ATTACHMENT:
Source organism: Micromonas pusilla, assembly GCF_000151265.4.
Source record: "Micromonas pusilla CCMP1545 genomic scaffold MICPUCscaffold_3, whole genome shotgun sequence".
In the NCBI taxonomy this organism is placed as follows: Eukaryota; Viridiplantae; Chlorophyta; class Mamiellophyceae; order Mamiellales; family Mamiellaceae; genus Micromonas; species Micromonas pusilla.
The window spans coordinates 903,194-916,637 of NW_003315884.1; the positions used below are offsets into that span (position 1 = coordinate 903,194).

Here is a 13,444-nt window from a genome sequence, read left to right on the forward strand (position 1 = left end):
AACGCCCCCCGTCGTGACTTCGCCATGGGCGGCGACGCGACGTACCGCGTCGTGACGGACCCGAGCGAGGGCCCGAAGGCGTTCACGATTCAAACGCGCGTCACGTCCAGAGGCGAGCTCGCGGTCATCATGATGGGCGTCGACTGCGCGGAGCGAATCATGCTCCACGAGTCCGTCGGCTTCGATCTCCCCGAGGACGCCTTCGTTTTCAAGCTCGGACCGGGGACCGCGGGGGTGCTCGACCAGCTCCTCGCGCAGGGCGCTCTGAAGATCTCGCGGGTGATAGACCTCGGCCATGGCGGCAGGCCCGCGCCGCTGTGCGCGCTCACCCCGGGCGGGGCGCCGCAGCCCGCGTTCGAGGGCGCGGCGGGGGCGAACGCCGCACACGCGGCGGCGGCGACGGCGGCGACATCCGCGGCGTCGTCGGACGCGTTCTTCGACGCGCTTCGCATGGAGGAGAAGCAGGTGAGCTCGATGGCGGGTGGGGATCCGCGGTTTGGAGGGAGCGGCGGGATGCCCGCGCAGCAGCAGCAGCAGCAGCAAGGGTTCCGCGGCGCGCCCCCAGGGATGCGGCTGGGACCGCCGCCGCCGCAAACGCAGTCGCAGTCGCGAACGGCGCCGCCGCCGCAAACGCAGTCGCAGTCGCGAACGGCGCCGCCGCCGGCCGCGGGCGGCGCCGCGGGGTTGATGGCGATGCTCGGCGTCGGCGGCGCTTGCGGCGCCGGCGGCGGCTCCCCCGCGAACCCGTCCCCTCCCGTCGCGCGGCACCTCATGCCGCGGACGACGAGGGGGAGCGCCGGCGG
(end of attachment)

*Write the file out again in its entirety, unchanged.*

Source organism: Micromonas pusilla, assembly GCF_000151265.4.
Source record: "Micromonas pusilla CCMP1545 genomic scaffold MICPUCscaffold_3, whole genome shotgun sequence".
In the NCBI taxonomy this organism is placed as follows: Eukaryota; Viridiplantae; Chlorophyta; class Mamiellophyceae; order Mamiellales; family Mamiellaceae; genus Micromonas; species Micromonas pusilla.
The window spans coordinates 903,194-916,637 of NW_003315884.1; the positions used below are offsets into that span (position 1 = coordinate 903,194).

Here is a 13,444-nt window from a genome sequence, read left to right on the forward strand (position 1 = left end):
AACGCCCCCCGTCGTGACTTCGCCATGGGCGGCGACGCGACGTACCGCGTCGTGACGGACCCGAGCGAGGGCCCGAAGGCGTTCACGATTCAAACGCGCGTCACGTCCAGAGGCGAGCTCGCGGTCATCATGATGGGCGTCGACTGCGCGGAGCGAATCATGCTCCACGAGTCCGTCGGCTTCGATCTCCCCGAGGACGCCTTCGTTTTCAAGCTCGGACCGGGGACCGCGGGGGTGCTCGACCAGCTCCTCGCGCAGGGCGCTCTGAAGATCTCGCGGGTGATAGACCTCGGCCATGGCGGCAGGCCCGCGCCGCTGTGCGCGCTCACCCCGGGCGGGGCGCCGCAGCCCGCGTTCGAGGGCGCGGCGGGGGCGAACGCCGCACACGCGGCGGCGGCGACGGCGGCGACATCCGCGGCGTCGTCGGACGCGTTCTTCGACGCGCTTCGCATGGAGGAGAAGCAGGTGAGCTCGATGGCGGGTGGGGATCCGCGGTTTGGAGGGAGCGGCGGGATGCCCGCGCAGCAGCAGCAGCAGCAGCAAGGGTTCCGCGGCGCGCCCCCAGGGATGCGGCTGGGACCGCCGCCGCCGCAAACGCAGTCGCAGTCGCGAACGGCGCCGCCGCCGCAAACGCAGTCGCAGTCGCGAACGGCGCCGCCGCCGGCCGCGGGCGGCGCCGCGGGGTTGATGGCGATGCTCGGCGTCGGCGGCGCTTGCGGCGCCGGCGGCGGCTCCCCCGCGAACCCGTCCCCTCCCGTCGCGCGGCACCTCATGCCGCGGACGACGAGGGGGAGCGCCGGCGG